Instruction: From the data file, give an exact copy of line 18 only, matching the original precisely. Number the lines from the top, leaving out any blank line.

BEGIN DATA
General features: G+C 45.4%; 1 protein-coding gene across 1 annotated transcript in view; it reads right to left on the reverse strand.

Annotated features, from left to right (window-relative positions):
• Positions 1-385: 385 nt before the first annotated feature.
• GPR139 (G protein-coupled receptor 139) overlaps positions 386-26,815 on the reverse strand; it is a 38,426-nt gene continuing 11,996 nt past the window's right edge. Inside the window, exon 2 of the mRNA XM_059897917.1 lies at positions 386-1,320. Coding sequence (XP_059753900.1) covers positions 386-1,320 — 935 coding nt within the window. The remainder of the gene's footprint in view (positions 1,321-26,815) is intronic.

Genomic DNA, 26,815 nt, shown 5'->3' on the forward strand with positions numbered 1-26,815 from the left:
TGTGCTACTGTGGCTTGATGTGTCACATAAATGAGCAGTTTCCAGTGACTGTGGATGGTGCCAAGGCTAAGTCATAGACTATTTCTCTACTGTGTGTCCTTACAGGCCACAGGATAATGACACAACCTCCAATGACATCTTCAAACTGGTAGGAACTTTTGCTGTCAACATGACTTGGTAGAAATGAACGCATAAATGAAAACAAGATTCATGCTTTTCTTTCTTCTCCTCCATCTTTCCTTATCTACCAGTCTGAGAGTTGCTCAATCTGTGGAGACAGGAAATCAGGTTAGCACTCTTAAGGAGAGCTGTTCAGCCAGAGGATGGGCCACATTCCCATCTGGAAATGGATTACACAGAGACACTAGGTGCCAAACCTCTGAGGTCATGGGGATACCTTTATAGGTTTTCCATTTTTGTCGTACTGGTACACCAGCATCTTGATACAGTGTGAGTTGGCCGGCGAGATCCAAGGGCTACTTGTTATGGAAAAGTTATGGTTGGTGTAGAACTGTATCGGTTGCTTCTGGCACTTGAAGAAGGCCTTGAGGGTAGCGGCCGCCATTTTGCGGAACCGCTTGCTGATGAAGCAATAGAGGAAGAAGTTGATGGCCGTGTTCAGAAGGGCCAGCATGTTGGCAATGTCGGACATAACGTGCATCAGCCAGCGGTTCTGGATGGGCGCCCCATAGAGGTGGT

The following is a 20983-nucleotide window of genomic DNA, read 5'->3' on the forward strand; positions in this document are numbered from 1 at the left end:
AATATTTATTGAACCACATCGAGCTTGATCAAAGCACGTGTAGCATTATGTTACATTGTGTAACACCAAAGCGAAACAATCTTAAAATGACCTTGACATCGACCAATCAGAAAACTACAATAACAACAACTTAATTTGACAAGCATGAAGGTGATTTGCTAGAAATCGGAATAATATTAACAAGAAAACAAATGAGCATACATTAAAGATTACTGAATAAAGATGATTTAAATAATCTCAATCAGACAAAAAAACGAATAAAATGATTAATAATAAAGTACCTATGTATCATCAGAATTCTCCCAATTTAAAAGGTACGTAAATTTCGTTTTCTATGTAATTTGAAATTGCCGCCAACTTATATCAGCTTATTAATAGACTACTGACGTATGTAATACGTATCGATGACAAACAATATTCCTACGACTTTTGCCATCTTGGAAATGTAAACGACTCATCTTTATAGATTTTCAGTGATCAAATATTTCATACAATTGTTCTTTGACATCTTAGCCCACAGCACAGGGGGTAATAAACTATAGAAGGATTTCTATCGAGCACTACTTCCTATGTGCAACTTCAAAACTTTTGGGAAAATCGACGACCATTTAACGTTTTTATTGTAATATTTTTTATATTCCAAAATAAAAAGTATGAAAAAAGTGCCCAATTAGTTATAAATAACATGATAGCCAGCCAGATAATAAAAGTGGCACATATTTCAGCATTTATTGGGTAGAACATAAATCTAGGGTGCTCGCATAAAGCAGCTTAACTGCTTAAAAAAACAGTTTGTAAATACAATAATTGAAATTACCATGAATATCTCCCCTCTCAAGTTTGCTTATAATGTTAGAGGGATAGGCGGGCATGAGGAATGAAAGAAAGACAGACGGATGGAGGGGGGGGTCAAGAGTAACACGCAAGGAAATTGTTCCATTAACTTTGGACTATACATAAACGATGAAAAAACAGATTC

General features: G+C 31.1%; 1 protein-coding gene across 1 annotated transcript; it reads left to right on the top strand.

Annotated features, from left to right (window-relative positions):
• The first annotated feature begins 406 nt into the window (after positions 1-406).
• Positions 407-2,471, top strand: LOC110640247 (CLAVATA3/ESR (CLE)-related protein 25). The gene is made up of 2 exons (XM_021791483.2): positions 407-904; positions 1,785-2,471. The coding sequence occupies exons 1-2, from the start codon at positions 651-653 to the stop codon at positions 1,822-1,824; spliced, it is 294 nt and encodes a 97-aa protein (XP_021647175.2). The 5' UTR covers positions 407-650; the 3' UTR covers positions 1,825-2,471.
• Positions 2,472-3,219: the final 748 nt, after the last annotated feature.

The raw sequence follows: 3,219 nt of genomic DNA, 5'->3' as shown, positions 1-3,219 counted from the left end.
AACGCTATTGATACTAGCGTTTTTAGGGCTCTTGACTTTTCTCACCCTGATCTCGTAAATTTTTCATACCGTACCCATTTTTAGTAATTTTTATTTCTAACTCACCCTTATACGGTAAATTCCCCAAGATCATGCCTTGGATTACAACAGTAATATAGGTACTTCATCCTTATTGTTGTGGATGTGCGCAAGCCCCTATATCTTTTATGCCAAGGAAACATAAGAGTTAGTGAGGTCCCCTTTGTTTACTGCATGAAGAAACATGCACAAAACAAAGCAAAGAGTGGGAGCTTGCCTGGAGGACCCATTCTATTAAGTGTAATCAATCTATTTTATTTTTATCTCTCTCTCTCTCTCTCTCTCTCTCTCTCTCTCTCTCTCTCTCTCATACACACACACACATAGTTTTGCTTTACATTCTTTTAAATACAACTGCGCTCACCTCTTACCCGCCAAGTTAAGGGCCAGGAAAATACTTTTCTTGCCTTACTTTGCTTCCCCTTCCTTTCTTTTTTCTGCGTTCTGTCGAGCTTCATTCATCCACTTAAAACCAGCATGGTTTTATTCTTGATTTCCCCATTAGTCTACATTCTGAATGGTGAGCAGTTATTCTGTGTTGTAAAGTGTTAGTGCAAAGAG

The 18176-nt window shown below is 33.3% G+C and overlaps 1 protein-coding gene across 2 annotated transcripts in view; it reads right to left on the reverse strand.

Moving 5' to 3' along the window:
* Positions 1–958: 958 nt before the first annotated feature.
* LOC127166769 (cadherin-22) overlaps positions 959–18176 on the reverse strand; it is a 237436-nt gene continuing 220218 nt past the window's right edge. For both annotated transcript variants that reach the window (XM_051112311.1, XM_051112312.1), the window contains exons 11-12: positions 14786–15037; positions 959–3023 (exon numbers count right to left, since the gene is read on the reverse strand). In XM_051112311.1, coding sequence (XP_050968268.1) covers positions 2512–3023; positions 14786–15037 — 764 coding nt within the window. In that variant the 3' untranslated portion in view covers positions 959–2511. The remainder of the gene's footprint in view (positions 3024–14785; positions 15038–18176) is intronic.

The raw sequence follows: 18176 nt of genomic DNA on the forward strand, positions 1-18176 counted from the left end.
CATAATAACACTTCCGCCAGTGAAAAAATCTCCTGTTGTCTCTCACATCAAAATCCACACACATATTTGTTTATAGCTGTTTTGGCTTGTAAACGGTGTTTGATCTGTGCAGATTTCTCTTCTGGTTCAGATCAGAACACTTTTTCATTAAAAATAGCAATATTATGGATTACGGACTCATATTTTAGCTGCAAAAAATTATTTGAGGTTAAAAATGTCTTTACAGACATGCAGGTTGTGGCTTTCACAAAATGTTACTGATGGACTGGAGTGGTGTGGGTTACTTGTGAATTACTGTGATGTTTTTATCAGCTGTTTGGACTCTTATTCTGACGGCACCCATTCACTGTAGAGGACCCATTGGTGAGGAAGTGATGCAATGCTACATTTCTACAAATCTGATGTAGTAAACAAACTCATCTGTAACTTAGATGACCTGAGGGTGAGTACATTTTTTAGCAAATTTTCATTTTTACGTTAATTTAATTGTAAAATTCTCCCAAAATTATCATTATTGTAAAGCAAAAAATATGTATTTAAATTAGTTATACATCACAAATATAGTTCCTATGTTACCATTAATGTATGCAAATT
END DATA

* Positions 1–958: 958 nt before the first annotated feature.